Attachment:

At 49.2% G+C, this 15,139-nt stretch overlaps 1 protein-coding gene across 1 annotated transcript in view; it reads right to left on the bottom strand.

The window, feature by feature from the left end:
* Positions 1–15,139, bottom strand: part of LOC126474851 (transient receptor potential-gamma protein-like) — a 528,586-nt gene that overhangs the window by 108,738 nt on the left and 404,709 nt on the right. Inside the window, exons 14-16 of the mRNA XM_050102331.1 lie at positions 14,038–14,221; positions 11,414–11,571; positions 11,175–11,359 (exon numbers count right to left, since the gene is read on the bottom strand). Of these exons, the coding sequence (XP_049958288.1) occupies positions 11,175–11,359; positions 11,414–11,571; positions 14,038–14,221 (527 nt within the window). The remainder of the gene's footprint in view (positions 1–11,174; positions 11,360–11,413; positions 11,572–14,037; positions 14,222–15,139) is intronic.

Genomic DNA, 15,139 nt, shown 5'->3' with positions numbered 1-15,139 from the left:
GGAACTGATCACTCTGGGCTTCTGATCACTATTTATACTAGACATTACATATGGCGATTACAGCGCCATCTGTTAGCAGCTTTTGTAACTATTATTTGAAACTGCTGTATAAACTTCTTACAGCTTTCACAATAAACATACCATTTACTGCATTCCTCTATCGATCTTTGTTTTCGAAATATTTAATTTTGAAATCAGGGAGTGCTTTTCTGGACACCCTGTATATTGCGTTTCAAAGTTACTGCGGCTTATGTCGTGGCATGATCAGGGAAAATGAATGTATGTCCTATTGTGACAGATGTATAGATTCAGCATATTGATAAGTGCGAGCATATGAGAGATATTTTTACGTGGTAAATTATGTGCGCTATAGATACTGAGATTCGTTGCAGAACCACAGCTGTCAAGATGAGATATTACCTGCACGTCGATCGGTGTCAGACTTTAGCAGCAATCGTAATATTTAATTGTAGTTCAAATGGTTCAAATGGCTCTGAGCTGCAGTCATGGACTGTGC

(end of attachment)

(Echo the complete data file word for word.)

At 49.2% G+C, this 15,139-nt stretch overlaps 1 protein-coding gene across 1 annotated transcript in view; it reads right to left on the bottom strand.

The window, feature by feature from the left end:
* Positions 1–15,139, bottom strand: part of LOC126474851 (transient receptor potential-gamma protein-like) — a 528,586-nt gene that overhangs the window by 108,738 nt on the left and 404,709 nt on the right. Inside the window, exons 14-16 of the mRNA XM_050102331.1 lie at positions 14,038–14,221; positions 11,414–11,571; positions 11,175–11,359 (exon numbers count right to left, since the gene is read on the bottom strand). Of these exons, the coding sequence (XP_049958288.1) occupies positions 11,175–11,359; positions 11,414–11,571; positions 14,038–14,221 (527 nt within the window). The remainder of the gene's footprint in view (positions 1–11,174; positions 11,360–11,413; positions 11,572–14,037; positions 14,222–15,139) is intronic.

Genomic DNA, 15,139 nt, shown 5'->3' with positions numbered 1-15,139 from the left:
GGAACTGATCACTCTGGGCTTCTGATCACTATTTATACTAGACATTACATATGGCGATTACAGCGCCATCTGTTAGCAGCTTTTGTAACTATTATTTGAAACTGCTGTATAAACTTCTTACAGCTTTCACAATAAACATACCATTTACTGCATTCCTCTATCGATCTTTGTTTTCGAAATATTTAATTTTGAAATCAGGGAGTGCTTTTCTGGACACCCTGTATATTGCGTTTCAAAGTTACTGCGGCTTATGTCGTGGCATGATCAGGGAAAATGAATGTATGTCCTATTGTGACAGATGTATAGATTCAGCATATTGATAAGTGCGAGCATATGAGAGATATTTTTACGTGGTAAATTATGTGCGCTATAGATACTGAGATTCGTTGCAGAACCACAGCTGTCAAGATGAGATATTACCTGCACGTCGATCGGTGTCAGACTTTAGCAGCAATCGTAATATTTAATTGTAGTTCAAATGGTTCAAATGGCTCTGAGCTGCAGTCATGGACTGTGC